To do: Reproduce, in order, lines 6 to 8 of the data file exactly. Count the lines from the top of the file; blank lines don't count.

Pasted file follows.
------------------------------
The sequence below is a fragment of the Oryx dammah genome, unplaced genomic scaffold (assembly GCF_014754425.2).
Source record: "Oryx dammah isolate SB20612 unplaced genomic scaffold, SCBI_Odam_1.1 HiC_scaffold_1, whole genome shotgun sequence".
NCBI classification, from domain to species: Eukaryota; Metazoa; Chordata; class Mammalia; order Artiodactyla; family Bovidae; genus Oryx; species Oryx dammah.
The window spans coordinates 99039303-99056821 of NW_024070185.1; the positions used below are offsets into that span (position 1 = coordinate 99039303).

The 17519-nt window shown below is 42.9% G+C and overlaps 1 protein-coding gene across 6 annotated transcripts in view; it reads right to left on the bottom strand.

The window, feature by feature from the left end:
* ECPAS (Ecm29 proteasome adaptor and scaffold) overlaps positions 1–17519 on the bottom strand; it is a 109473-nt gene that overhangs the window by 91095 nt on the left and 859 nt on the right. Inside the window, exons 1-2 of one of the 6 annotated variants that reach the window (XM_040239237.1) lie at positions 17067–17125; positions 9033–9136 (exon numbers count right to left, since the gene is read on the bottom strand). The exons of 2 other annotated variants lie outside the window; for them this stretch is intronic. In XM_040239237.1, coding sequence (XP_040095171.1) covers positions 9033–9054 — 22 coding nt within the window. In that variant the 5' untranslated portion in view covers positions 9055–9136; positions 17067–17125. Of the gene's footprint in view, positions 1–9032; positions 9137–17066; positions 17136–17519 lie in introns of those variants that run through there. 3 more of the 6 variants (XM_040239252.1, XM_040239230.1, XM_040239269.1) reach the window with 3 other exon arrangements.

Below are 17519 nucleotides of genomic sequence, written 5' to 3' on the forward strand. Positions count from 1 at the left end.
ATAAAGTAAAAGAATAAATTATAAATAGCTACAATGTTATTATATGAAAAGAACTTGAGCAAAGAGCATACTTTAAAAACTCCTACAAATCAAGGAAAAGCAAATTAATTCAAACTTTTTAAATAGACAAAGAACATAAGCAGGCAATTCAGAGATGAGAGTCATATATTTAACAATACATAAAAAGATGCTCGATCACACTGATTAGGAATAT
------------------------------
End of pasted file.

The window, feature by feature from the left end:
* ECPAS (Ecm29 proteasome adaptor and scaffold) overlaps positions 1–17519 on the bottom strand; it is a 109473-nt gene that overhangs the window by 91095 nt on the left and 859 nt on the right. Inside the window, exons 1-2 of one of the 6 annotated variants that reach the window (XM_040239237.1) lie at positions 17067–17125; positions 9033–9136 (exon numbers count right to left, since the gene is read on the bottom strand). The exons of 2 other annotated variants lie outside the window; for them this stretch is intronic. In XM_040239237.1, coding sequence (XP_040095171.1) covers positions 9033–9054 — 22 coding nt within the window. In that variant the 5' untranslated portion in view covers positions 9055–9136; positions 17067–17125. Of the gene's footprint in view, positions 1–9032; positions 9137–17066; positions 17136–17519 lie in introns of those variants that run through there. 3 more of the 6 variants (XM_040239252.1, XM_040239230.1, XM_040239269.1) reach the window with 3 other exon arrangements.

Below are 17519 nucleotides of genomic sequence, written 5' to 3' on the forward strand. Positions count from 1 at the left end.